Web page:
The Good & Bad In Solar

capitol hill

We got some good news and some bad news for you today. We’re going to end with the good because we want to end the news on a happy note!


Massachusetts solar had a rough year. In 2019, new installations fell 50% and the sector’s workforce shrank by 30% – and not from lack of interest! Projects and installations (even some in mid-construction) are stuck in utility-caused bureaucratic red tape, and rural NIMBYism. The state’s Department of Energy Resources saw 2,500 applications for solar installations in the first week they opened their applications, but two weeks in Massachusetts utility provider National Grid launched a “cluster study,” to look at projects over 1 MW to determine how they might impact the transmission grid. In the process, 900 MW of solar installations were stalled and are still “awaiting the results of further studies.”


NY Governor Cuomo used his 2020 State of the State Address to announce 21 Large-Scale Renewable Energy Projects that will generate enough renewable energy to power over 350,000 New York homes – a big step for the Governor’s Green New Deal goal to source 70% of the state’s electricity from renewables by 2030.

About The Author

Swarnav S Pujari

Swarnav S Pujari

Founder of The Impact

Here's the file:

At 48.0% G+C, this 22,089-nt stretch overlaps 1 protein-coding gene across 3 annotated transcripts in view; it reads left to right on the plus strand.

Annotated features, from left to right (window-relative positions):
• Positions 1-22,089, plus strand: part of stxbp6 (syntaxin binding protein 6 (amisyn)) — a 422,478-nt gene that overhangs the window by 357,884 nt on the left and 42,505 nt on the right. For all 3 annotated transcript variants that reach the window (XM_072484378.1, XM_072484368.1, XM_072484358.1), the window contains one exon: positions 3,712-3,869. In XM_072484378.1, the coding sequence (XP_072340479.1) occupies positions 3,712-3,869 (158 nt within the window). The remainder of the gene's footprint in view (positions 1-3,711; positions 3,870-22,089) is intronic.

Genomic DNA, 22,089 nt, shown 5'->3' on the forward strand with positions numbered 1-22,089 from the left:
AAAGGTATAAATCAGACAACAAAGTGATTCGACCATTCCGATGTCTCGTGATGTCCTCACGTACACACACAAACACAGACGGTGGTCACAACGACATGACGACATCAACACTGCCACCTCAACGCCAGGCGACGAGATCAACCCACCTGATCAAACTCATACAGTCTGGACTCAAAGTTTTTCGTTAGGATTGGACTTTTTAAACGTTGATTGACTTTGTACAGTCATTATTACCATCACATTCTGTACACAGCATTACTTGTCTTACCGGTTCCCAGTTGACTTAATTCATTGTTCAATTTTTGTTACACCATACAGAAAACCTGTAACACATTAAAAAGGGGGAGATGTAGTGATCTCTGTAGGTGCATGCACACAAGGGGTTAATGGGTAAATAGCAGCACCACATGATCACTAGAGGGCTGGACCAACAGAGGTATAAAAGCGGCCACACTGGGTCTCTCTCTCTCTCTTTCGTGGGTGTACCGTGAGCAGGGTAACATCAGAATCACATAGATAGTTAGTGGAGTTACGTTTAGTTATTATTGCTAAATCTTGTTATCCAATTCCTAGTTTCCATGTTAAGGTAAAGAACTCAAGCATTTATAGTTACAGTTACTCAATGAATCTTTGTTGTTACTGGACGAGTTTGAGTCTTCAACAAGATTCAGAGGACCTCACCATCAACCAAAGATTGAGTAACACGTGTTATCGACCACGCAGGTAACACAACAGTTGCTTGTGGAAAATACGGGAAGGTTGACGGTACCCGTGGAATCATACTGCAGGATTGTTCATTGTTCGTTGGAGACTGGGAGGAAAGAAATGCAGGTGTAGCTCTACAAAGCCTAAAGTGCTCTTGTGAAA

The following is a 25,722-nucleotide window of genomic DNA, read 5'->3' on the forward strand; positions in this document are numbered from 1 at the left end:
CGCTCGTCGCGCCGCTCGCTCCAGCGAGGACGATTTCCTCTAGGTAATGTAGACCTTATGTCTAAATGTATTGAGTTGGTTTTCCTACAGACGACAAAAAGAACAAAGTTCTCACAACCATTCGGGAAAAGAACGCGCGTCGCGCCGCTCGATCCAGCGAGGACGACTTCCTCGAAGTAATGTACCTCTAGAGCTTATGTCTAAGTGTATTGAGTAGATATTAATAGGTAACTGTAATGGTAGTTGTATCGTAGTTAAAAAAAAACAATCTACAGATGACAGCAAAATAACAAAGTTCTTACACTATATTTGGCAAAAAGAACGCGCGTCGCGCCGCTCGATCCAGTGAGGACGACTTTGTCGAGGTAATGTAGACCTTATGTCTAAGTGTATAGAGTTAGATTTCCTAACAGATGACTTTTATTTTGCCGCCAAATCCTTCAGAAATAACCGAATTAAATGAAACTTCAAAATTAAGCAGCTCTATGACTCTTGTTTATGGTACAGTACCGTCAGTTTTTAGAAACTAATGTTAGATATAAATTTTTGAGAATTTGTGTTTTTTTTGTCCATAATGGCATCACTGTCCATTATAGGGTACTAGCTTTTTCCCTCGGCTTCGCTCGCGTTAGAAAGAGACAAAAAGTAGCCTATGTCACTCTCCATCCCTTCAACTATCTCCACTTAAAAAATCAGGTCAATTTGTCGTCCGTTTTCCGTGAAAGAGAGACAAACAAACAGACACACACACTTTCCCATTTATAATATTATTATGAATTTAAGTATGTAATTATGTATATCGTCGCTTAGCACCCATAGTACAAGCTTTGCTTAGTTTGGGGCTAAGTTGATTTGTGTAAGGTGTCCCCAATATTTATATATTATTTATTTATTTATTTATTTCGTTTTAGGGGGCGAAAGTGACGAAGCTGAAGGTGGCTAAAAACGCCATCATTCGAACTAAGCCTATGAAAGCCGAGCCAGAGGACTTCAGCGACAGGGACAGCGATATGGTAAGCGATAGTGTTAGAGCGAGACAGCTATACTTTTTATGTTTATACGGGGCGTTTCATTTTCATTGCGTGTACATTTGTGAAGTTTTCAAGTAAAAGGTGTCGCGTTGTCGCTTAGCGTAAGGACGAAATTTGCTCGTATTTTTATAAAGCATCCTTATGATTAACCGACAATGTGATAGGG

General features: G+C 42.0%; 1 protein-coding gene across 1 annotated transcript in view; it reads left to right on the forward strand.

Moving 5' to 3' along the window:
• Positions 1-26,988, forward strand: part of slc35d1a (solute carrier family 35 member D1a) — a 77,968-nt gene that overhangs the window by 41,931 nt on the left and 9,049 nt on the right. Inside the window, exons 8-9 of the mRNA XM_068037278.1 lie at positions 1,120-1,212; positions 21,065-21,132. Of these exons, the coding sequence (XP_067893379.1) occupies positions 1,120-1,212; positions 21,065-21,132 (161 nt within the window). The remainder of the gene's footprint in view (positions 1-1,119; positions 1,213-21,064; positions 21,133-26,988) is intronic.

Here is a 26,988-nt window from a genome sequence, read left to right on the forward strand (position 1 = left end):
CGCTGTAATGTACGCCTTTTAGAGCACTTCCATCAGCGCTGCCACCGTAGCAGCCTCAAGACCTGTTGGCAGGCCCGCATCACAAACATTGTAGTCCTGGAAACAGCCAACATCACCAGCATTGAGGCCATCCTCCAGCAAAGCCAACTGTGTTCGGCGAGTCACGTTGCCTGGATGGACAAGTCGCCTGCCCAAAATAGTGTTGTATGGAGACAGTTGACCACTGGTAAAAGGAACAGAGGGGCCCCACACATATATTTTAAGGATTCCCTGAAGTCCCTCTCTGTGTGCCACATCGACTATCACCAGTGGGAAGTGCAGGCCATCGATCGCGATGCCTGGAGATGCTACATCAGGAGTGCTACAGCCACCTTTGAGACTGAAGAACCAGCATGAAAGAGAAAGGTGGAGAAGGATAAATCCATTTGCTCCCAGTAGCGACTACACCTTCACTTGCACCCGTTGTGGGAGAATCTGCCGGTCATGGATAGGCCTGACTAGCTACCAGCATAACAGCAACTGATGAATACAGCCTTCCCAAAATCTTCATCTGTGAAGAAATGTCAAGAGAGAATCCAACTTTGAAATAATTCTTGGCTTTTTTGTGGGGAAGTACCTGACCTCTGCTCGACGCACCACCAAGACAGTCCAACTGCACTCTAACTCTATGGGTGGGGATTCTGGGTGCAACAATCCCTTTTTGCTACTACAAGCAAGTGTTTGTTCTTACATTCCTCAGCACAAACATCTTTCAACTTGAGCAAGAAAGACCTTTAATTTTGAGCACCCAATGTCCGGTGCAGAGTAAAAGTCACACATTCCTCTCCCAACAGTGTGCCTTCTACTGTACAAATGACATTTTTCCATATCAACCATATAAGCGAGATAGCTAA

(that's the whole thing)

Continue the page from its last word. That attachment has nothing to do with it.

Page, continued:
Swarnav has over 10 years of experience in the energy & climate tech space, holds 2 patents and is active in the tech, climate and media industries. He specializes in Product/Product Innovation as well as Go-To-Market and Growth Strategy.

By training he’s a Materials Engineer with a background in research from his time at Georgia Tech and University of Illinois (UIUC).

He founded TouchLight a utility backed energy company focused on developing IP for utilities and startups pushing electrification forward. He also serves as the appointed Chairman for the Town of Yorktown’s Climate Smart Communities Task Force, where he helps with drafting legislation and enabling sustainability efforts within the town.

Concurrently, Swarnav founded The Impact to help investors, emerging founders and driven climate enthusiasts discover and identify new climate-tech startups, technologies and opportunities before they hit the traditional media sources.

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